One is an expert in car share schemes, the other is an expert in electric car technology. And now Bolloré and Renault are working together to become partners in the world of both electric cars and car sharing.
Announced this morning, the two french firms have signed an agreement which will see them work together on three separate projects designed to not only further the development of electric vehicle technology but also to build new jointly-operated car sharing schemes and develop a new type of electrified urban vehicle designed exclusively for life as a car share vehicle.
When Bolloré launched its Paris-wide car share scheme in 2011, it did so with a specially-designed four-seat, three-door city car called the Bluecar. Designed by Pininfarina exclusively for the purpose, it features a 50 kilowatt electric motor and a 30 kilowatt-hour lithium-polymer battery pack married to a supercapacitor. Intended for city use, the Bolloré Bluecar has a top speed of just 81 mph, and a ‘normal’ mileage of 93 miles in mixed driving. On lower-speed city streets however, Bolloré claims a theoretical city range for the Bluecar of 160 miles when driven sensibly.
Available through Bolloré’s car sharing scheme and more recently via its corporate and private leasing schemes in the Île-de-France area, the Bolloré Bluecar has been manufactured for the company by Italian firm CeComp in Turin.
As part of the agreement with Renault however, Bolloré intends to shift all Bluecar manufacture from CeComp to Renault, with production due to commence in Dieppe, France in the second half of 2015. Better known as the Renault Sport Factory and home to the Alpine brand of days gone by, the facility currently produces the Mégane Renault Sport, Clio Renault Sport and Mégane Renault Sport dCi. (Renault’s own compact electric car — the five door Zoe ZE — is produced at Renault’s Flins factory.)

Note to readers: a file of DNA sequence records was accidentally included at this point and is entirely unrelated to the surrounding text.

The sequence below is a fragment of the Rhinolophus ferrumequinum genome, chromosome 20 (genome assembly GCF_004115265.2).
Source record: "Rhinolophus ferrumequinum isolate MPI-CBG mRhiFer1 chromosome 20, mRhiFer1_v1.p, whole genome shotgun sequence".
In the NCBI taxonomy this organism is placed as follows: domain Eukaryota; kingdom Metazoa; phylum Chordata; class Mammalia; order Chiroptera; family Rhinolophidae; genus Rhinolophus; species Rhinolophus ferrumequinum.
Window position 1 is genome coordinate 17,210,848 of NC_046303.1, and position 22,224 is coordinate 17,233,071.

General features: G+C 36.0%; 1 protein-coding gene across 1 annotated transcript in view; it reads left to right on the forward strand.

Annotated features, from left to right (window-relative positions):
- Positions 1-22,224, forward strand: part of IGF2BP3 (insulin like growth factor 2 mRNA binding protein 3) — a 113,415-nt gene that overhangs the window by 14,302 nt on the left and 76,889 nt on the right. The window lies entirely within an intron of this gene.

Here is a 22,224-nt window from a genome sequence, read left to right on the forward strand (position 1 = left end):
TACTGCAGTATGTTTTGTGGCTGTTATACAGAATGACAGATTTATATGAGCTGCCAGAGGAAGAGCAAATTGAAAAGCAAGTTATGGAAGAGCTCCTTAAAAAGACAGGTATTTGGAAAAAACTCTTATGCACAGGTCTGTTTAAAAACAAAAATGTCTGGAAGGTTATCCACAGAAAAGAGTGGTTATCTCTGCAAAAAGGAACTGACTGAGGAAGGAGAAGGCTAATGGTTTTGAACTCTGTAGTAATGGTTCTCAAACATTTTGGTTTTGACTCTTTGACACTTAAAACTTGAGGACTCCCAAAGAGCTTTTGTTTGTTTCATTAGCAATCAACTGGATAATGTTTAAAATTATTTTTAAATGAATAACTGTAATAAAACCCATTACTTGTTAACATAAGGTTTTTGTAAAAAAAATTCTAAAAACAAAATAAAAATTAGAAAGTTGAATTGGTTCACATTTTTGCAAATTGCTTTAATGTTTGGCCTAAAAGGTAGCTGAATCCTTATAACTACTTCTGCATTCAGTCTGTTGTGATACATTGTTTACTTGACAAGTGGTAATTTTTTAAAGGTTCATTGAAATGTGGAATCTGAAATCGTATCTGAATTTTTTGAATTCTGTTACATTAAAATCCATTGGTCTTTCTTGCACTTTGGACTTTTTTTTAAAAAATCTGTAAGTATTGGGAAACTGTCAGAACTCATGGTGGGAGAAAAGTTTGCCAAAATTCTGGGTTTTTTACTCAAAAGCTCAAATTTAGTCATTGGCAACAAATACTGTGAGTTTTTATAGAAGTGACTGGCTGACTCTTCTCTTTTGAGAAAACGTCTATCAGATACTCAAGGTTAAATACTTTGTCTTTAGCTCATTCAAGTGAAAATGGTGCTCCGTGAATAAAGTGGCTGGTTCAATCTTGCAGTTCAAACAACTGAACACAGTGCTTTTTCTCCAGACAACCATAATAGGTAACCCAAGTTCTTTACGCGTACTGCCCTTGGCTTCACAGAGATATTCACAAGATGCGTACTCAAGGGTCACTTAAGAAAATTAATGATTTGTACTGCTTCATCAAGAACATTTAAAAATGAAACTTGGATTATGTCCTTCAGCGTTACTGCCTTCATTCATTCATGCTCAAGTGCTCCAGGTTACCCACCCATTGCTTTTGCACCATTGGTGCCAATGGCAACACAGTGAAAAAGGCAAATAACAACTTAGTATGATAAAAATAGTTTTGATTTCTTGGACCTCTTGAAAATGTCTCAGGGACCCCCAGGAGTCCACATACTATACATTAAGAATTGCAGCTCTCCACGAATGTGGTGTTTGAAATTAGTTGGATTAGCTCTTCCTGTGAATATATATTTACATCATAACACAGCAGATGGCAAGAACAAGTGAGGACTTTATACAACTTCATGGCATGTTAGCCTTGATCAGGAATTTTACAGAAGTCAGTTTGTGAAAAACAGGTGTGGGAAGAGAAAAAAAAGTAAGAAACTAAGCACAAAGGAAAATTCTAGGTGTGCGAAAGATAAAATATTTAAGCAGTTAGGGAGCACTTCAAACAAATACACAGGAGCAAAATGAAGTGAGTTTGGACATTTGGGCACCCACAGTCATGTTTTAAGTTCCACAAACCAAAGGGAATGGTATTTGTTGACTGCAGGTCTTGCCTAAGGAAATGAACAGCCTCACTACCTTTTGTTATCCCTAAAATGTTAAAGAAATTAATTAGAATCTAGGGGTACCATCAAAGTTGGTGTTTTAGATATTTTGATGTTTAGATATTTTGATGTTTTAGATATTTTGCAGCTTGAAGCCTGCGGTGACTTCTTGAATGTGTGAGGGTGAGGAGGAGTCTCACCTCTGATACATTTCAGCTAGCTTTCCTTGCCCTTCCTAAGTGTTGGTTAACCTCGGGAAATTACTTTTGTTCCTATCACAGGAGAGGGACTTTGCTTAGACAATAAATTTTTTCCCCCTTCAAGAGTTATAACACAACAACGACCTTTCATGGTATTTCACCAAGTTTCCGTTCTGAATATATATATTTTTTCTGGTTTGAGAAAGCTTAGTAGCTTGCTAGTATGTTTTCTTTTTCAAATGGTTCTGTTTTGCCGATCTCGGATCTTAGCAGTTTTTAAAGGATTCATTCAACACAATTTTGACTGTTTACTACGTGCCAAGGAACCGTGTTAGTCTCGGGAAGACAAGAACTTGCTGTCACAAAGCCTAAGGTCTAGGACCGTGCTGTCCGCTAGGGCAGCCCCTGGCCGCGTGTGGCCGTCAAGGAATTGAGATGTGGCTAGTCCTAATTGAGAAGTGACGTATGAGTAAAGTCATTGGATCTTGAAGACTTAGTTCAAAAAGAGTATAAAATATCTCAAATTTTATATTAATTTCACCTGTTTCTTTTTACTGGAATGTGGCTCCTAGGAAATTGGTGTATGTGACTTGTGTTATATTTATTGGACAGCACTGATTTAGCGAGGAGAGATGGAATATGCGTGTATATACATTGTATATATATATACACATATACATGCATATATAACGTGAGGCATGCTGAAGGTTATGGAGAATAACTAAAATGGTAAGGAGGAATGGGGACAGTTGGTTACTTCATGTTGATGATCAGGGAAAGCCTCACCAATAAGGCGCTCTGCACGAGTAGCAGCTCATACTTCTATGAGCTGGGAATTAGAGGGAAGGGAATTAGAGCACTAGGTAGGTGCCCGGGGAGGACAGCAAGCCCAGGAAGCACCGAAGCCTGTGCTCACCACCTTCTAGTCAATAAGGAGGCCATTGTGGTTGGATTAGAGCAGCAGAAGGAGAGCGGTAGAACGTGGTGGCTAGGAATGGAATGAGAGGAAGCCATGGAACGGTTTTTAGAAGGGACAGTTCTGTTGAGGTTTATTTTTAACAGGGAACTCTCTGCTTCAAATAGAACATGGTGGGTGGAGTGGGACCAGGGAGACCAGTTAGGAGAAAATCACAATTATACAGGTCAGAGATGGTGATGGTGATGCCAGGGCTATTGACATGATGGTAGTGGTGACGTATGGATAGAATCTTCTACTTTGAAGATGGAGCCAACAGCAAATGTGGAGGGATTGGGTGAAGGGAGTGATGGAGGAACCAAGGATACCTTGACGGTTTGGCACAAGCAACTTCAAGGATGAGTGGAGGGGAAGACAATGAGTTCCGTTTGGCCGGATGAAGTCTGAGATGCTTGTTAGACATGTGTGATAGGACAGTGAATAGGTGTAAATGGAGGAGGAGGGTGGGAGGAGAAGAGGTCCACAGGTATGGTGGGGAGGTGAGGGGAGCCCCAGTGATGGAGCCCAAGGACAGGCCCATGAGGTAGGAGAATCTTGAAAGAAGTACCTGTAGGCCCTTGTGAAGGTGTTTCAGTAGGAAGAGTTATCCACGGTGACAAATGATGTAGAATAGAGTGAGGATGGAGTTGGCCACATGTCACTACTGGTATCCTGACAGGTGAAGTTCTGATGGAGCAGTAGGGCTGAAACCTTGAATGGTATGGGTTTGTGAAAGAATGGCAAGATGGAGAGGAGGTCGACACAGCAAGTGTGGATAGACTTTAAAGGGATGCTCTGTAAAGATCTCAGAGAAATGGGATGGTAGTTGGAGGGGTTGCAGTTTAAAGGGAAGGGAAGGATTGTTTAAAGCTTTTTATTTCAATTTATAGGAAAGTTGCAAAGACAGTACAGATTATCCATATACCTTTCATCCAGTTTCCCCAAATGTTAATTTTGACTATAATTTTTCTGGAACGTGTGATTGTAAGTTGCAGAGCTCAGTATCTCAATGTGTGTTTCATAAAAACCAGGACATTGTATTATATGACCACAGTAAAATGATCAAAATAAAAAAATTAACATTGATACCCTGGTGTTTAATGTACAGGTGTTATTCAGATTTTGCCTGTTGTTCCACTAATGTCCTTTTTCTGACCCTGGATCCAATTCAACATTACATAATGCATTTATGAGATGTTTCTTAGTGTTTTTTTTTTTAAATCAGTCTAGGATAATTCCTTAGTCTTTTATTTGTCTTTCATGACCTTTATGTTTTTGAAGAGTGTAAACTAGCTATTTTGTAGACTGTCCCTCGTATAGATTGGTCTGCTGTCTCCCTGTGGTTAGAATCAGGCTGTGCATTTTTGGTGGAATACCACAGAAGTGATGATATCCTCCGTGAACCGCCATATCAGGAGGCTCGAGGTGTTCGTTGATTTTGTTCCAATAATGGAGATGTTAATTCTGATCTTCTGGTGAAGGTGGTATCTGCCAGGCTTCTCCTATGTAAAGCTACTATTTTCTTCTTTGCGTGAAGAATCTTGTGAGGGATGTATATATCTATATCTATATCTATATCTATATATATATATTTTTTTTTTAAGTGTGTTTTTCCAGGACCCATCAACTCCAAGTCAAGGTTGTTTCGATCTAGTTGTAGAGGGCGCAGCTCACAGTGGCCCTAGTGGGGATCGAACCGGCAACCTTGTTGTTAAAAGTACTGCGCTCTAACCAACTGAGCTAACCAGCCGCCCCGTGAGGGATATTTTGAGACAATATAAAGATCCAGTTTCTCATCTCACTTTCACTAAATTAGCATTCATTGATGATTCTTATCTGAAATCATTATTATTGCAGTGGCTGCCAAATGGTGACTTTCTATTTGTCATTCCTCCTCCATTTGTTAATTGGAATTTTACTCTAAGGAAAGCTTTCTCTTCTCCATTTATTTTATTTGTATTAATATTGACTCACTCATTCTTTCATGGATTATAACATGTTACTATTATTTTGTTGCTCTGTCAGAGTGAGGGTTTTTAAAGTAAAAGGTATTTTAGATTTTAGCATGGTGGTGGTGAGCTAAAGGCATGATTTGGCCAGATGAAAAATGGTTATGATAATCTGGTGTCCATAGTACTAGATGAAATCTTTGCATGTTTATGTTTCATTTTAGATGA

The second part of Renault’s agreement with Bolloré will see the two firms working together to design, implement and operate car sharing schemes for electric cars across Europe. Owned in a 30:70 split by Renault and Bolloré respectively, the agreement allows for Renault to phase some of its existing electric car models into the schemes, predominantly its two-seat Twizy city runabout and its Zoe hatchback. In keeping with its percentage shareholding, up to thirty percent of the vehicles used in the scheme will be Renault-branded. From the second half of this year, two distinct Bolloré-operated schemes — the bluely service in Lyon and Bluecub service in Bordeaux — will offer customers the chance of using a Twizy in addition to the Bluecars already present in the schemes.
Finally, the agreement will see Bolloré and Renault collaborate on a new vehicle for use in various car share schemes: a three-seat Bluecar. Smaller than the current four-seat model, the three seat model will initially be designed and built as part of a feasibility study into the usability of a three rather than four-seat EV in city car share schemes. Smaller, lighter and presumably more efficient than existing Bluecars, it would feature a 20 kilowatt-hour lithium metal polymer battery and may enter into production if the feasibility studies have a positive outcome.
The agreement not only marks an interesting entry into the car-sharing market by Renault, but further widens the gap between the electric car strategies and programs of Renault and its automotive partner Nissan. While both companies are currently joined at the hip through a mutual shareholding and single CEO Carlos Ghosn, there’s a distinct difference between the differing electric car strategies of both firms, with Renault favouring its own proprietary AC quick charging system over the various DC quick charging systems used by the rest of the automotive industry.
What do you make of Reanult’s latest partnership? will Renault’s electric car fleet become the vehicles of choice among car sharing schemes around the world? Does this mean we’ll finally see the Zoe and Twizy enter the U.S. as part of Bollore’s BlueIndy car share service? Or is it another way for Renault to fund its electric car development programs after the terrible failure of Israeli-based Better Place?
Leave your thoughts in the Comments below.
[Hat-tip: Ad van der Meer]
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